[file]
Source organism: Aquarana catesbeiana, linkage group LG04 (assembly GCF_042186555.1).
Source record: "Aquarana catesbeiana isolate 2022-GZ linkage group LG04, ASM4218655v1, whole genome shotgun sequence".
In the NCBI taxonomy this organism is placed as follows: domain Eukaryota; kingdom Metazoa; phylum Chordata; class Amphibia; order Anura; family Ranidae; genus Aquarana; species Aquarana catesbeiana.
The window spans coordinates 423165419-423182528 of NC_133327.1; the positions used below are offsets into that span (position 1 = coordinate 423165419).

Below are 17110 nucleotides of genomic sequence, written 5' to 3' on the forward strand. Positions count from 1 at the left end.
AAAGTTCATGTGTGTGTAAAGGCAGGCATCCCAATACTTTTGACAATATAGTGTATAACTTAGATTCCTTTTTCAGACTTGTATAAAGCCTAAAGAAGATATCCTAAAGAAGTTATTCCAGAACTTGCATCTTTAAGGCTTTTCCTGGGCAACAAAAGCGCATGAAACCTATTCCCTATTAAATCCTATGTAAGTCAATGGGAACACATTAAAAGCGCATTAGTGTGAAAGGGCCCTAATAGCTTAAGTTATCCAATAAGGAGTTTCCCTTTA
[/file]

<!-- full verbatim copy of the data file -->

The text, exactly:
Source organism: Aquarana catesbeiana, linkage group LG04 (assembly GCF_042186555.1).
Source record: "Aquarana catesbeiana isolate 2022-GZ linkage group LG04, ASM4218655v1, whole genome shotgun sequence".
In the NCBI taxonomy this organism is placed as follows: domain Eukaryota; kingdom Metazoa; phylum Chordata; class Amphibia; order Anura; family Ranidae; genus Aquarana; species Aquarana catesbeiana.
The window spans coordinates 423165419-423182528 of NC_133327.1; the positions used below are offsets into that span (position 1 = coordinate 423165419).

Below are 17110 nucleotides of genomic sequence, written 5' to 3' on the forward strand. Positions count from 1 at the left end.
AAAGTTCATGTGTGTGTAAAGGCAGGCATCCCAATACTTTTGACAATATAGTGTATAACTTAGATTCCTTTTTCAGACTTGTATAAAGCCTAAAGAAGATATCCTAAAGAAGTTATTCCAGAACTTGCATCTTTAAGGCTTTTCCTGGGCAACAAAAGCGCATGAAACCTATTCCCTATTAAATCCTATGTAAGTCAATGGGAACACATTAAAAGCGCATTAGTGTGAAAGGGCCCTAATAGCTTAAGTTATCCAATAAGGAGTTTCCCTTTA